The 5 Fakest 2016 Presidential Contenders
Floating your name as a potential presidential candidate has always been a good way to get attention in Washington, DC. But recently, politicians like Newt Gingrich and Herman Cain have turned seeking the White House as a vehicle to make a quick buck into an art form.
Plenty of implausible candidates have already suggested that they may run in 2016. Most are just looking for attention, or a quick fundraising boost. Some will pursue their longshot bids all the way to the (hopefully musical) end. But none have a prayer of actually reaching the Oval Office.
Here are the five fakest 2016 presidential candidates, so far:
Remember former New York governor George Pataki? Apparently, David Koch does.
As the New York Postreported on Tuesday, Pataki “is privately gearing up for a 2016 presidential run,” and huddled with Koch this week at the Four Seasons, presumably to discuss a potential campaign.
If this sounds familiar, it may be because Pataki publicly flirted with entering both the 2008 and 2012 races.
Of course, a 69-year-old, pro-choice, pro-gun-control moderate who hasn’t held office in eight years seems unlikely to capture the Republican presidential nomination. But pretending to run couldn’t hurt the fundraising efforts of his SuperPAC, which currently has only $5,946 in cash on hand.
Former Florida congressman Allen West, who sees himself as a modern-day Abraham Lincoln, floated a presidential run back in May.
“I will always be a servant to this great nation, and any way that God believes I can serve America, I will,” West told a crowd in Georgia. “We will see what he has in store for me, because I think he maybe is getting me ready for something else.”
Unfortunately for West, candidates who cite God as their campaign chairman have a pretty poor track record in presidential races. And West, who subscribes to allmanner of crazyconspiracies, would probably be a tough sell to the American public.
But if West wants to aim a bit lower, maybe there could be a spot for him in the current administration.
Since her 2010 Senate bid ended in failure, former Hewlett-Packard CEO Carly Fiorina has kept busy stumping for Republican candidates and trying to end accusations that Republicans are waging a “war on women” (it’s not going well).
But as the National Journalreported last week, she may have bigger plans:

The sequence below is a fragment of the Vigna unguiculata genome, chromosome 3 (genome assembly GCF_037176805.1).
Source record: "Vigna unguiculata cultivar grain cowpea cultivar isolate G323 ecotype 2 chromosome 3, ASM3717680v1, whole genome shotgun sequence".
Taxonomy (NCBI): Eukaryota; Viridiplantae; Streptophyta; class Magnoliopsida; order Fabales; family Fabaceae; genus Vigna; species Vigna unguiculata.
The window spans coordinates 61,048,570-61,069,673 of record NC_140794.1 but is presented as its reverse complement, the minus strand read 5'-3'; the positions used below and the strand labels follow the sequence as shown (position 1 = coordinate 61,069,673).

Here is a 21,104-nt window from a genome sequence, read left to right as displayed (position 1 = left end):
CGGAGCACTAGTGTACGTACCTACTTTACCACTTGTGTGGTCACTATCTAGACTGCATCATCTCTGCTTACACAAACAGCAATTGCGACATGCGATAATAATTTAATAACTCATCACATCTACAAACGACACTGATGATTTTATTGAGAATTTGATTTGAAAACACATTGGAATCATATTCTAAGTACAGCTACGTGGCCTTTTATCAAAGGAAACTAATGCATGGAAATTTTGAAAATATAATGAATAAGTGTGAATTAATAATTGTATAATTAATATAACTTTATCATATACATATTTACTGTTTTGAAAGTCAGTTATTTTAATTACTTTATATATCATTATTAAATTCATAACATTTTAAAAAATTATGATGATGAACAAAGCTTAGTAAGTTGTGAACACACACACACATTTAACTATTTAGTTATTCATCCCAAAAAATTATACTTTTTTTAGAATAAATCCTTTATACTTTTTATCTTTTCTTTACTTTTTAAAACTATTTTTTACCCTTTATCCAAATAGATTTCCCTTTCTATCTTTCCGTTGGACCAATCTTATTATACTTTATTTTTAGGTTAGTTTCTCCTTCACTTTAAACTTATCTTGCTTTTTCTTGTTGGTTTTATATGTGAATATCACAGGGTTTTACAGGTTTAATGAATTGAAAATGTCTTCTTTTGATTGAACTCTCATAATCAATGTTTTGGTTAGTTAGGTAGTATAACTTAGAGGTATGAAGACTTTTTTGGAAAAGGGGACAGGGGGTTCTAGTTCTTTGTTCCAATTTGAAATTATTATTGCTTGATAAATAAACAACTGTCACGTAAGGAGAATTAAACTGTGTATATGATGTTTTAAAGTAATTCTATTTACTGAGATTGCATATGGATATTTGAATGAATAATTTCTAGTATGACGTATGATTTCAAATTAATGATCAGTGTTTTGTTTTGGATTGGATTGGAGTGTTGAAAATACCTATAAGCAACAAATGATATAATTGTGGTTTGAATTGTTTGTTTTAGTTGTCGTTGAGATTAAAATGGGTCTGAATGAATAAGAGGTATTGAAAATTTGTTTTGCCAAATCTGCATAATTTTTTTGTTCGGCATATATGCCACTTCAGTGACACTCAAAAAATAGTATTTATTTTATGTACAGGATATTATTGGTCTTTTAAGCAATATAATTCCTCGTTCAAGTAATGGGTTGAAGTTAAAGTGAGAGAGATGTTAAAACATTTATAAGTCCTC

She’s been to New Hampshire three times and South Carolina once. She’s heading to Iowa this weekend, and then North Carolina and Michigan after that. Clearly, Carly Fiorina is thinking about 2016.
But is anybody thinking about Carly Fiorina?
The answer to that question is almost certainly no; her name recognition across the country is nearly nonexistent, and her losing 2010 campaign was basically the Mitt Romney “hire a businessman” pitch, but with weirder ads:
Then again, it worked for Cain.
Despite the overwhelming evidence that he will never actually run a campaign, Donald Trump is still pretending that 2016 will be the year that he finally steps up to save America.
“I’m looking, I’m gonna see,” Trump told Fox News’ Sean Hannity when asked about a 2016 bid. Previously, he had suggested that he’d spend “whatever it took” to reach the White House.
Hillary Clinton surely has her fingers crossed.
Yes, former Alaska half-term governor turned vice-presidential candidate turned reality TV star turned drunken brawler Sarah Palin still wants you to think she might run for president.
“It sounds cliché, but you never say never,” Palin told Fox News’ Greta van Susteren in March. “Now, I — at this point in time, I don’t have a team of people, you know, getting out there doing these poll-tested whatever they do to let you know if you should run or not. I don’t have any of that kind of organization going. I’ll never say never.”
Even by the standards of this list, however, a Palin run seems particularly unlikely. After all, since dipping her toes in the 2016 water, she’s come up with a much lazier way to scam her more gullible supporters.
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